8. Jade Aldemir – Dying Light
We didn’t have any huge problems with playing through zombie/parkour fusion title Dying Light as protagonist Kyle Crane, but he was not the best fighter in his own right. His martial abilities are mostly limited to straight kicks, shoves, and hitting the undead with whatever weapon he’s managed to scrounge up in his travels. Later, he can do some crazy stuff like vaulting over one zombie, landing on one behind it, and smashing its head with a hammer or whatever, but he’s not the first guy you’d call if you were heading for a fight.
Jade, however, is a kickboxer, and even better, she doesn’t spend the whole game running errands for all of the other characters. Sure, she does run to get supplies that the government is dropping into the quarantined city of Harran. But if someone asked her to go to his house because he left a book behind during the evacuation, and he’s afraid he’s going to die before he knows how it ends, she’d probably send someone else to do it because she’s clearly overqualified for that job.
She also disappears for a huge chunk of time in the middle of the game, and we’d like to see what she did during her absence. Considering she’s capable of taking on multiple armed men barehanded and winning, we’re sure that she was doing some pretty badass stuff out there.
7. The animatronics – Five Nights at Freddy’s 2
We could have chosen any entry in this horror franchise because they all have players sitting in a single room and trying to fend off the giant, murderous Teddy Ruxpins that want to murder them up. But we’re going with the second Five Nights at Freddy’s because it features more scary monsters and better options for approaching their quarry.
Five Nights at Freddy’s 2 introduces a vent system for you to crawl through, as well as three hallways through which to approach the surprisingly easy-to-access security office. You’d also have 11 different murderbots to choose from. And while this sounds like a pretty good opportunity for some online multiplayer, with people controlling both the animatronics and the security guard they’re trying to jump-scare to death, we’d be just fine leaving the defense of the security room up to a clever, computer-controlled character.
6. G-Man – Half-Life series
We’d be happy to get more Half-Life in any form, but in the meantime, we spend a lot of our time with Valve’s first-person shooter series wondering what is up with the G-Man.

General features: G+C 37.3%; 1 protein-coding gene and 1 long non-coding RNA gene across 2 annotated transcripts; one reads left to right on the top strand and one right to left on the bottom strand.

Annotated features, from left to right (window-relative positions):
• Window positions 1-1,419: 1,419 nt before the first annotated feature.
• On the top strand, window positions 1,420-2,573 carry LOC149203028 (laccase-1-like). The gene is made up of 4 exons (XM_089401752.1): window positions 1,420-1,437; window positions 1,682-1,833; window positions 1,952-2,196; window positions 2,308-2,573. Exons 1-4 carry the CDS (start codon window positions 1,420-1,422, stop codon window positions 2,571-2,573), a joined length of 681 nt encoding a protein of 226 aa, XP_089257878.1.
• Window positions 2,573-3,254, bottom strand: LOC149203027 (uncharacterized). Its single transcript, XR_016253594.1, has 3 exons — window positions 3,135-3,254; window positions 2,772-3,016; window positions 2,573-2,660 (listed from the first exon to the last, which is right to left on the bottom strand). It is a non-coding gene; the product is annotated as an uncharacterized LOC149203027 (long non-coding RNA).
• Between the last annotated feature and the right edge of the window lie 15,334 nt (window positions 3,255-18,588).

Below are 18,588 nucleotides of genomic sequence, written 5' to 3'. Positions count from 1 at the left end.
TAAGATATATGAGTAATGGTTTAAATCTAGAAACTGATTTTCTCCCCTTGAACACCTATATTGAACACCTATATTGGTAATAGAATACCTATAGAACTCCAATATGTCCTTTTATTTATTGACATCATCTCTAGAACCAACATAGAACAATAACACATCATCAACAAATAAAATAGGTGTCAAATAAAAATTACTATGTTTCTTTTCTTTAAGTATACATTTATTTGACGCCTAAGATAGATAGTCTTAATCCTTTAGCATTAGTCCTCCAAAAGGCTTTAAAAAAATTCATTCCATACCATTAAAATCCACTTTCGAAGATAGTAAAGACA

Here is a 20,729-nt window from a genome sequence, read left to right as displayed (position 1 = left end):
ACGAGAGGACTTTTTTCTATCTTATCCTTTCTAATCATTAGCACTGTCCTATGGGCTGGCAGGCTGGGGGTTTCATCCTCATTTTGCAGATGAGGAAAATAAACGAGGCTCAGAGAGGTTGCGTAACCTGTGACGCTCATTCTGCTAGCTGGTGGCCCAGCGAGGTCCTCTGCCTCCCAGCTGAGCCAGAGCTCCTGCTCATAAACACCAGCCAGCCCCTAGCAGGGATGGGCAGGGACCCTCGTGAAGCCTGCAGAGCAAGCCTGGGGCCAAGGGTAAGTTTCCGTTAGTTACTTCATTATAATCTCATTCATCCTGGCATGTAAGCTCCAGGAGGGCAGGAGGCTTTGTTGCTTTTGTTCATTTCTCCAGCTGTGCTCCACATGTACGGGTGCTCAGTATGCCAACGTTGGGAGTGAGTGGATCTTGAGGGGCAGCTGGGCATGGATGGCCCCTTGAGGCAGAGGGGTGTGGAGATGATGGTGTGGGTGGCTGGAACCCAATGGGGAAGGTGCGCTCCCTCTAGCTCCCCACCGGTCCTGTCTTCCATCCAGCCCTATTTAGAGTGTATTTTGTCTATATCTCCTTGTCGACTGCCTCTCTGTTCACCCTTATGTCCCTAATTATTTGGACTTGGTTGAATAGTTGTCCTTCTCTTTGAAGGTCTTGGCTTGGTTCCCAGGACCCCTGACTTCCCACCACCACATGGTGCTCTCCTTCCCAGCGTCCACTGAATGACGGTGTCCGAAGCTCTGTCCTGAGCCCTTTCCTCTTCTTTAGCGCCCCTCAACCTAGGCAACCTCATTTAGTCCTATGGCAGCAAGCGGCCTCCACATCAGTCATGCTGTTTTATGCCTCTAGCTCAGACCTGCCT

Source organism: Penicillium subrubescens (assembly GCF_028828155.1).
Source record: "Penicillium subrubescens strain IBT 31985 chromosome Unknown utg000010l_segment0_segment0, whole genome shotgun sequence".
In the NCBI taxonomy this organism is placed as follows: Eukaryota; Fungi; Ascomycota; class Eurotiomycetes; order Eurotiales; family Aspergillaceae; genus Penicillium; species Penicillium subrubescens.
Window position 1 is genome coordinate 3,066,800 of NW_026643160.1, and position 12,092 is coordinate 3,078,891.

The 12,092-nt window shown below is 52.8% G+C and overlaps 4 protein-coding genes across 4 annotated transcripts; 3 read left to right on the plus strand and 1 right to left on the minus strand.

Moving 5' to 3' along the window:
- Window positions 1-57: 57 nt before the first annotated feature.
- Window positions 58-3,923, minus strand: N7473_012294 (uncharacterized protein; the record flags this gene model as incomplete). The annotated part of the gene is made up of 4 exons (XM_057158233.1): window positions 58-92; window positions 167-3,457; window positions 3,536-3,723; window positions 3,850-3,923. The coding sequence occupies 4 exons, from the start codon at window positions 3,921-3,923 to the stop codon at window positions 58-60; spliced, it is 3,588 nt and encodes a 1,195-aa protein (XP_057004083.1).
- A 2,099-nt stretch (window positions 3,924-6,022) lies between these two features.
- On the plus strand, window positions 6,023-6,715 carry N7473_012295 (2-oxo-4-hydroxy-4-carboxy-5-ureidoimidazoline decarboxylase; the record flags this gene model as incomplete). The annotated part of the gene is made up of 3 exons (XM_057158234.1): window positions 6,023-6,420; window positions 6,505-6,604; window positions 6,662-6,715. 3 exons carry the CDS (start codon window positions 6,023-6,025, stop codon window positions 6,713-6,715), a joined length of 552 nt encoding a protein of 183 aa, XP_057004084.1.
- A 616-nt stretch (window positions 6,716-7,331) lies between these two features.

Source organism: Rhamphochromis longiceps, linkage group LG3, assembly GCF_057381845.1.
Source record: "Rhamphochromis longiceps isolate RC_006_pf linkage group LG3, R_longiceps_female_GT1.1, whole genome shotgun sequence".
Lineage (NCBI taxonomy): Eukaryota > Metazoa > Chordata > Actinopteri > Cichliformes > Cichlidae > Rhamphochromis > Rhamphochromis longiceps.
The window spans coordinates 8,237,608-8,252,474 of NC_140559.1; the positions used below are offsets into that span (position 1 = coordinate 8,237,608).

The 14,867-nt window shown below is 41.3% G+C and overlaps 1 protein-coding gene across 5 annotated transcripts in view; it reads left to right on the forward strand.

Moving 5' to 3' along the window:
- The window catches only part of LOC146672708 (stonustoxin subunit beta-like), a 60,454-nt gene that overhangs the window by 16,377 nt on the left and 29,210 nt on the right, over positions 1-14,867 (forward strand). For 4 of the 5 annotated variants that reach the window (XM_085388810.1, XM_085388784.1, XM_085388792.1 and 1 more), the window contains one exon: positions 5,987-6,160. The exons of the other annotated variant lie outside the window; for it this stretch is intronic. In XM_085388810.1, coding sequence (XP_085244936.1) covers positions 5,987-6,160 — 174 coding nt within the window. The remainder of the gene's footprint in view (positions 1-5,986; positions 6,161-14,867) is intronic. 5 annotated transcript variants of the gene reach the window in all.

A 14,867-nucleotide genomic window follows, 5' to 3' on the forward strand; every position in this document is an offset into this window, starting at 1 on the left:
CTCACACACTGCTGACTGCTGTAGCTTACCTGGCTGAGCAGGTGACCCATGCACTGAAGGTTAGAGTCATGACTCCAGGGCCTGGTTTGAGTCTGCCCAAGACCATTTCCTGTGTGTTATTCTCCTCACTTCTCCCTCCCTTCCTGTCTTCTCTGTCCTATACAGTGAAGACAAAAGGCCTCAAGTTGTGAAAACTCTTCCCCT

We know that he’s creepy, has powerful “employers,” and isn’t opposed to influencing world events. He’s like an even more mysterious version of The X-Files‘ Cigarette-Smoking Man. But even that guy got his own episode. It would probably ruin the fun if we learned absolutely everything about the G-Man, but we’re interested in what he was doing between his background appearances in the first game or his slightly more hands-on machinations in the follow-ups. What is his job, exactly? Who are his employers? Why does he sound like a two-packs-daily smoker recorded his dialogue in reverse, Twin Peaks-style?
5. Nick Valentine – Fallout 4
Though he sounds like a crappy Mad Lib when you try to describe him, Fallout 4‘s Nick Valentine is one of our favorite characters in the game. He’s a run-down android who owns and runs a detective agency (complete with Bogie-esque drawl), and humans either tolerate or openly despise him.
You get to spend a lot of time with him in the postapocalyptic RPG, but we always wondered what he did when the player-controlled Lone Survivor was off shooting bandits and picking up every desk fan they saw so that they could use those precious screws to upgrade their weapons. Clearly, Valentine has enough cases to justify both owning the agency and hiring a secretary, and while the Far Harbor expansion gives us a chance to join him on one of his adventures, we’d much rather have inhabited him. We wanted to choose from his surly, hard-boiled dialogue options and track down leads.
And we want to do all of that while also being a robot in a trench coat and a fedora because among other things, Valentine is a tribute to the last time that wearing a fedora was actually stylish and cool.
4. The Joker – Batman: Arkham City